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Saturday, July 21, 2018

Taking Risks in Your Teaching | Faculty Development - Faculty Focus

Reprinted from The Teaching Professor, 28.3 (2014): 7. © Magna Publications. All rights reserved.


Maryellen Weimer, PhD, Author at Faculty Focus reports, "Often in workshops when I’m speaking about the process of implementing change—deciding what to change and how to change it or considering whether to add a new instructional strategy—the question of risk lurks in the choices being considered."
 
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When attending a workshop or program that offers a range of instructional possibilities, teachers typically respond to some favorably. I see it—they write down the idea, nod, or maybe ask a follow-up question to be sure they understand the details. Not all the ideas presented get this favorable response. Occasionally, the response is overtly negative. But more often there is no response. The idea doesn’t resonate.

When I ask participants to look over their notes (I love teaching faculty because they do take notes) and share what criteria they used to select the new ideas they’re considering implementing, the responses are pretty nonspecific: “I liked it.” “It’s something I think I can do.” “I can use it when I’m teaching X.” I think they are really saying, “This approach fits comfortably with who I am and how I teach.” We first gravitate toward instructional changes that mesh with current practices and the content we teach. We choose them because we can see ourselves doing them...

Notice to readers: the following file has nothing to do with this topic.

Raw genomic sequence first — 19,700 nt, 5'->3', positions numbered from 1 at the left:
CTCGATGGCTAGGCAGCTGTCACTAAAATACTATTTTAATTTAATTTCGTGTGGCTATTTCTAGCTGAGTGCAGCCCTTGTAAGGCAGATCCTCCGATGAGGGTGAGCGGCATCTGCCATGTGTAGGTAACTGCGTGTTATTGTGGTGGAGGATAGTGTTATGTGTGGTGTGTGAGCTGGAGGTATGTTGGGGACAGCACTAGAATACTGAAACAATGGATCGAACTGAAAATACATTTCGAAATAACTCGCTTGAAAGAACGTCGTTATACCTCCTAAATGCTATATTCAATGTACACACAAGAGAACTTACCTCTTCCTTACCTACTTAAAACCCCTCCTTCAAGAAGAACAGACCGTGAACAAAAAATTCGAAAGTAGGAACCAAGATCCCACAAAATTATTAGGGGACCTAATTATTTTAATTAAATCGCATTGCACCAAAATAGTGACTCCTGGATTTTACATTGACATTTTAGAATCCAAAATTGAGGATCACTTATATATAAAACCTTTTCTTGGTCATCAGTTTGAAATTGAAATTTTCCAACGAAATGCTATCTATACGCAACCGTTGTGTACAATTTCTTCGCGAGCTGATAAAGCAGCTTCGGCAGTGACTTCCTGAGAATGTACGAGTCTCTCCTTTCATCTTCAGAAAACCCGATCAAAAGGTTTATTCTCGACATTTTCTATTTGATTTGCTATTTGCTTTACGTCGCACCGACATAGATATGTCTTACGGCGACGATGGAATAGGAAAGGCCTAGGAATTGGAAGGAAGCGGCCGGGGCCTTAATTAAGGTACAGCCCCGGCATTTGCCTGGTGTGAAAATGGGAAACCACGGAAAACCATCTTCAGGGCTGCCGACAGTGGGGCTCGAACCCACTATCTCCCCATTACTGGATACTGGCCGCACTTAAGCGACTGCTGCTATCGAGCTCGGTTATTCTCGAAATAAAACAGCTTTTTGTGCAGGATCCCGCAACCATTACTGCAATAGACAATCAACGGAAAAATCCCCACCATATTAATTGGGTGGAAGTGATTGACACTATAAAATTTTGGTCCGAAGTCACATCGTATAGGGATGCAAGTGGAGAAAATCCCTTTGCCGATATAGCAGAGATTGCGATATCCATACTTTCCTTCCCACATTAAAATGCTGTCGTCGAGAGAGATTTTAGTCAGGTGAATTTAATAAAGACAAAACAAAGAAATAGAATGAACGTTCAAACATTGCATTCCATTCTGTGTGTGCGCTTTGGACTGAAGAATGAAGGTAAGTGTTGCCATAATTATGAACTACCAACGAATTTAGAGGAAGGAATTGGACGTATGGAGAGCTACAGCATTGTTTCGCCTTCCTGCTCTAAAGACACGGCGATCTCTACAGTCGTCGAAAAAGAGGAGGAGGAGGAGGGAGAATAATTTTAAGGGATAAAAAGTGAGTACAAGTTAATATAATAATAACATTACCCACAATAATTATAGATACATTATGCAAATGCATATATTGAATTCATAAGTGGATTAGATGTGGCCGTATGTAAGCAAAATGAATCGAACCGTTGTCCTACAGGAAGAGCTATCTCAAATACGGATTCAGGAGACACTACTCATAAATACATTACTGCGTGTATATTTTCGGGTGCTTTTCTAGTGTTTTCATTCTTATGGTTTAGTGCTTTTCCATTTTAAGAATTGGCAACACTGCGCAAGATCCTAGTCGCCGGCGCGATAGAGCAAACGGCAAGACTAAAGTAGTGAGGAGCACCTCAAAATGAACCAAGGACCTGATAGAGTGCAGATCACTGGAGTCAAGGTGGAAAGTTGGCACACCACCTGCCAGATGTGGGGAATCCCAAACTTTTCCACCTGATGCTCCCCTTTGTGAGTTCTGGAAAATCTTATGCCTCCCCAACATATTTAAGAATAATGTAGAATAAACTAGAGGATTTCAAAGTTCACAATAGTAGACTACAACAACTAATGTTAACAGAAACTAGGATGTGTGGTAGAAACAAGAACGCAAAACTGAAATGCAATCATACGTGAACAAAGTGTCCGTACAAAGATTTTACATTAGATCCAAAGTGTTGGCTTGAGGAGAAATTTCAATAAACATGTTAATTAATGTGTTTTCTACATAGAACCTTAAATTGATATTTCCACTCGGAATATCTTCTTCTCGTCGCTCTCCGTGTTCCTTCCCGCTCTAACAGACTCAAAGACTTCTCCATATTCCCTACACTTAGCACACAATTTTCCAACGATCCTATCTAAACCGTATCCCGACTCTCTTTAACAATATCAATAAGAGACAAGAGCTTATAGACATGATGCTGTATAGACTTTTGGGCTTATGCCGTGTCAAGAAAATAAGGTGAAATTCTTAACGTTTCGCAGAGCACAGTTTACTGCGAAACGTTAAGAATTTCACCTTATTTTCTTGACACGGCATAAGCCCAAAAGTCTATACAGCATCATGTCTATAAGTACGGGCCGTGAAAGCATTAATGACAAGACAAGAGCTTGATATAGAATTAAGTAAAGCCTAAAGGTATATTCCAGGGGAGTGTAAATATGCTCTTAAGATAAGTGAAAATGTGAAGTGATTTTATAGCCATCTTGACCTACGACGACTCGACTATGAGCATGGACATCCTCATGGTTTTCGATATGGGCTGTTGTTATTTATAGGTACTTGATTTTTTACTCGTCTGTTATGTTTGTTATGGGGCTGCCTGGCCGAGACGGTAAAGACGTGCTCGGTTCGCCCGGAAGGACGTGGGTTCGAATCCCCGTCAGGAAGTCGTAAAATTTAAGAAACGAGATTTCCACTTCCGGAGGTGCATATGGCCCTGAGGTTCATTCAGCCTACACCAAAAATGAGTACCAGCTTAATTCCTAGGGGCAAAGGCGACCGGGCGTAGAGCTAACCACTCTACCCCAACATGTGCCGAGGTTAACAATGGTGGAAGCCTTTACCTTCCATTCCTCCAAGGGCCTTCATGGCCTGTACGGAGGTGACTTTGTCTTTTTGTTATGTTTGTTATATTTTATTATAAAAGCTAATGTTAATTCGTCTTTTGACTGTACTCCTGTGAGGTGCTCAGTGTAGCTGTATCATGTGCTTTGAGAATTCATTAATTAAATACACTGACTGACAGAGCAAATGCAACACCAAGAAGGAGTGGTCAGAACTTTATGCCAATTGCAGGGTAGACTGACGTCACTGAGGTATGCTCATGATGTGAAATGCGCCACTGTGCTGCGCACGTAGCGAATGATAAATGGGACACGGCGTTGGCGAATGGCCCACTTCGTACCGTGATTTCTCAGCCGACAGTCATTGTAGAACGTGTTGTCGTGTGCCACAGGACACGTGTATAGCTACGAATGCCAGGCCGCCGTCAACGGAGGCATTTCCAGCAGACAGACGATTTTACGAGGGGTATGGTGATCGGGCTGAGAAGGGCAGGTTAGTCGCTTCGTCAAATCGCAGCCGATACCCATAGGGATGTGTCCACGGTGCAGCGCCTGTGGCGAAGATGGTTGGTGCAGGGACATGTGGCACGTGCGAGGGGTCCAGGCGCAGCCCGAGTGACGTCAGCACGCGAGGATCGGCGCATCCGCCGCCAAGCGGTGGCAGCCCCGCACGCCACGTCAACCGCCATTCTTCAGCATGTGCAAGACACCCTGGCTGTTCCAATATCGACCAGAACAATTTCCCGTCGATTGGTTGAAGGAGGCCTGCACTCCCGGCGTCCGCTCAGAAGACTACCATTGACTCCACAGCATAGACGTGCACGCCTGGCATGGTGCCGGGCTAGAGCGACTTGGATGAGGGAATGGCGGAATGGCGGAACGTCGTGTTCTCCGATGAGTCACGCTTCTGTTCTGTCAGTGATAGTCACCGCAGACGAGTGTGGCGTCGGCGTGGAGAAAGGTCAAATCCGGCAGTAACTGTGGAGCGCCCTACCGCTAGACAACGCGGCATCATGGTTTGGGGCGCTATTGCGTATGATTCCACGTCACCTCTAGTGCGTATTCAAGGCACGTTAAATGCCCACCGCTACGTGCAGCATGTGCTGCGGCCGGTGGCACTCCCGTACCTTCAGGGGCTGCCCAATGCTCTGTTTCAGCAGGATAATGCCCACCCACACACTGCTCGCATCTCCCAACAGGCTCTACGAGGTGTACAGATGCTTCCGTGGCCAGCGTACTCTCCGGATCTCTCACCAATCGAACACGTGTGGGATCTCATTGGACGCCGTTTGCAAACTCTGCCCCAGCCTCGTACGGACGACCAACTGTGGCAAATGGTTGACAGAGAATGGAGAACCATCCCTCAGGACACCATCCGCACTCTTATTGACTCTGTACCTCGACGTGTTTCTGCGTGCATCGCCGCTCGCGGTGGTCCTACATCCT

Are some instructional approaches just too risky? Can teachers take on something they really shouldn’t be trying? Of course.
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Source: Faculty Focus


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